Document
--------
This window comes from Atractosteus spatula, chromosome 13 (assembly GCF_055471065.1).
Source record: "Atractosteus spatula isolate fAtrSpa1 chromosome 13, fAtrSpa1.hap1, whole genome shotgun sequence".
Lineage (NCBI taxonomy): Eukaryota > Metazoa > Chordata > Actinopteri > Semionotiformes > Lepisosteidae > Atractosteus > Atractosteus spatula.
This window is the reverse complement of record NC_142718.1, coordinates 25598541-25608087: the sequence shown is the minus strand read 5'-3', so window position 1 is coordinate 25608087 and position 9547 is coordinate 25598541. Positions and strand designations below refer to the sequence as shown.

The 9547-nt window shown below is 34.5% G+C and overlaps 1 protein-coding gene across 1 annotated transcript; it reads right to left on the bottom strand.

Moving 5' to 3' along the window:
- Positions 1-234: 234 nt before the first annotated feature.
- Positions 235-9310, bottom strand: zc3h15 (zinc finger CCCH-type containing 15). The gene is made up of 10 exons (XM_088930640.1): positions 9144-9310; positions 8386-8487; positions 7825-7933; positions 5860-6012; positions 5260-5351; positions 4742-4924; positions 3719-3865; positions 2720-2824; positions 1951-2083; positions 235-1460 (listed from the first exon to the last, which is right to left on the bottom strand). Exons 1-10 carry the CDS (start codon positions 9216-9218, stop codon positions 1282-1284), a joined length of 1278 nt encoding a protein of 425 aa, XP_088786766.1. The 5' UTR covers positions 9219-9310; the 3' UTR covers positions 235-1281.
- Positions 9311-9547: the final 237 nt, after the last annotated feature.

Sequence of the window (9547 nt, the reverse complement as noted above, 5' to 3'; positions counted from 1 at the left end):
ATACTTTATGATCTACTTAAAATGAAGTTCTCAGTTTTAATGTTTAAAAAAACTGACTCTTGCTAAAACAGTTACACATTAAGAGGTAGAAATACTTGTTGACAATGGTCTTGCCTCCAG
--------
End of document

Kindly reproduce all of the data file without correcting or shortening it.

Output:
This window comes from Atractosteus spatula, chromosome 13 (assembly GCF_055471065.1).
Source record: "Atractosteus spatula isolate fAtrSpa1 chromosome 13, fAtrSpa1.hap1, whole genome shotgun sequence".
Lineage (NCBI taxonomy): Eukaryota > Metazoa > Chordata > Actinopteri > Semionotiformes > Lepisosteidae > Atractosteus > Atractosteus spatula.
This window is the reverse complement of record NC_142718.1, coordinates 25598541-25608087: the sequence shown is the minus strand read 5'-3', so window position 1 is coordinate 25608087 and position 9547 is coordinate 25598541. Positions and strand designations below refer to the sequence as shown.

The 9547-nt window shown below is 34.5% G+C and overlaps 1 protein-coding gene across 1 annotated transcript; it reads right to left on the bottom strand.

Moving 5' to 3' along the window:
- Positions 1-234: 234 nt before the first annotated feature.
- Positions 235-9310, bottom strand: zc3h15 (zinc finger CCCH-type containing 15). The gene is made up of 10 exons (XM_088930640.1): positions 9144-9310; positions 8386-8487; positions 7825-7933; positions 5860-6012; positions 5260-5351; positions 4742-4924; positions 3719-3865; positions 2720-2824; positions 1951-2083; positions 235-1460 (listed from the first exon to the last, which is right to left on the bottom strand). Exons 1-10 carry the CDS (start codon positions 9216-9218, stop codon positions 1282-1284), a joined length of 1278 nt encoding a protein of 425 aa, XP_088786766.1. The 5' UTR covers positions 9219-9310; the 3' UTR covers positions 235-1281.
- Positions 9311-9547: the final 237 nt, after the last annotated feature.

Sequence of the window (9547 nt, the reverse complement as noted above, 5' to 3'; positions counted from 1 at the left end):
ATACTTTATGATCTACTTAAAATGAAGTTCTCAGTTTTAATGTTTAAAAAAACTGACTCTTGCTAAAACAGTTACACATTAAGAGGTAGAAATACTTGTTGACAATGGTCTTGCCTCCAG